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Q&A: Phillip Price interview with Fastmarkets

The Board Report Founder Phillip Price spoke with Fastmarkets regarding our take on steel futures markets as a result of the unprecedented COVID-19 crisis:

Fastmarkets: I know you work closely with futures markets and I think the futures market has become something people are looking at more because of all the uncertainties. How do you think the US HRC futures market has reflected the steel market in the US?

Phillip: US steel futures markets have reacted more promptly to the rapid change in sentiment caused by the COVID-19 pandemic than the domestic spot market, which is natural – it takes time for cooling demand to feedback through to lower mill offer prices (which we are starting to see now). And so it’s unsurprising the front end of the curve continues to present a fairly severe Backwardation. However, it also makes sense that the balance of the curve has pushed into a strong Contango – well above the cost of carry – as the paper market anticipates the recovery from this crisis and the resulting improvement in demand. As time elapses, we would expect to see this Contango curve soften more in line with the Cost of Carry (storage and finance costs) and later shift back towards a flat shape or Backwardation as demand improves and normal market conditions return.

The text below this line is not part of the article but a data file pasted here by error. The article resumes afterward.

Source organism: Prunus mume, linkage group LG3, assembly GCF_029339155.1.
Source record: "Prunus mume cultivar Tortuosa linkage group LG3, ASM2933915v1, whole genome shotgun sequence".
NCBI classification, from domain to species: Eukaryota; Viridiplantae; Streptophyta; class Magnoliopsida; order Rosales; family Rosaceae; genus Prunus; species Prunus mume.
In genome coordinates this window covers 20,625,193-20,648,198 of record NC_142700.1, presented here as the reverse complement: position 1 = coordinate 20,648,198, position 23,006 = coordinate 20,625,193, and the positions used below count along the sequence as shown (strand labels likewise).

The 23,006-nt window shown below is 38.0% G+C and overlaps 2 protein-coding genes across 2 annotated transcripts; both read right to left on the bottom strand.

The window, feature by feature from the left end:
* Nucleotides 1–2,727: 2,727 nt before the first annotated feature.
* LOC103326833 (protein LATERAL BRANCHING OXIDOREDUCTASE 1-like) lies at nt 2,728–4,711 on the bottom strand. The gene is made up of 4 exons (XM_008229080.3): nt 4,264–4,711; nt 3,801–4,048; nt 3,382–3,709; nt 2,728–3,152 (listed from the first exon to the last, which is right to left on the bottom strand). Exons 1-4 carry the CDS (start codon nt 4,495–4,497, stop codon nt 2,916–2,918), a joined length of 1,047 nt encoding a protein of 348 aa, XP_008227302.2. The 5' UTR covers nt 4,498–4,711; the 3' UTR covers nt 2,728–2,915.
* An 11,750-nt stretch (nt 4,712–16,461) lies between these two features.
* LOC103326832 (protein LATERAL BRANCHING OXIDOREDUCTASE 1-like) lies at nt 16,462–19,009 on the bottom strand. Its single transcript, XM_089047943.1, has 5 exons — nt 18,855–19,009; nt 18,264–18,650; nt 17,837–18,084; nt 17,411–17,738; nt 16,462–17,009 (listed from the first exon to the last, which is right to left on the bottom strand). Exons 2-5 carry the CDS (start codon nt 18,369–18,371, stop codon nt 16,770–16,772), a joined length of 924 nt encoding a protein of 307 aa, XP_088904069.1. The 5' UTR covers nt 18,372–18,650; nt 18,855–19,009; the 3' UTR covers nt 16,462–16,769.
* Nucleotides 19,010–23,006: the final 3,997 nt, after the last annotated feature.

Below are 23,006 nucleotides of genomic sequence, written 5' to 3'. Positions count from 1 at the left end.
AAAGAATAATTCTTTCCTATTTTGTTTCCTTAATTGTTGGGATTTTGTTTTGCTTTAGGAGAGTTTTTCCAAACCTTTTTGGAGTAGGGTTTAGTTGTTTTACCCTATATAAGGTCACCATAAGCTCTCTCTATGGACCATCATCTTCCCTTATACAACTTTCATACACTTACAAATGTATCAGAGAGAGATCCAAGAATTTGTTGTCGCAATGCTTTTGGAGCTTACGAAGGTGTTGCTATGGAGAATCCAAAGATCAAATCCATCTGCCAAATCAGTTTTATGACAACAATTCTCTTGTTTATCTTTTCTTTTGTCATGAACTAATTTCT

Fastmarkets: How do you think the COVID-19 pandemic will hurt demand this year and even further?

Phillip: Without an effective and widespread treatment or vaccine, the most successful means we have of controlling the spread of the virus is social distancing and what has come to be termed as Lockdown – Almost Quarantine with all but essential movement curtailed for the vast majority of people. Although governments have endeavoured to maintain base levels of economic activity, this has meant closed building sites and factories in the worst affected areas and consumer demand for capital goods has collapsed. It’s tough to sell cars, white goods or indeed new condominiums when people aren’t allowed outside their homes. This demand constriction is likely to last far longer than the pandemic. Already in Europe we have seen a terrifying spike in job losses and business closures. Demand has spiralled and we are seeing numerous closures of steel plants unable to secure new orders. And the US jobless rate has risen by record levels as well. All this will, of course, impact consumption and limit economic activity in the medium term, compounded by what looks to be the onset of a recession that has been quietly growing and awaiting its cue for some time.

Fastmarkets: Do you think steelmaking capacity cuts will be enough to help with what mills may lose on the demand side? And why do you think that way?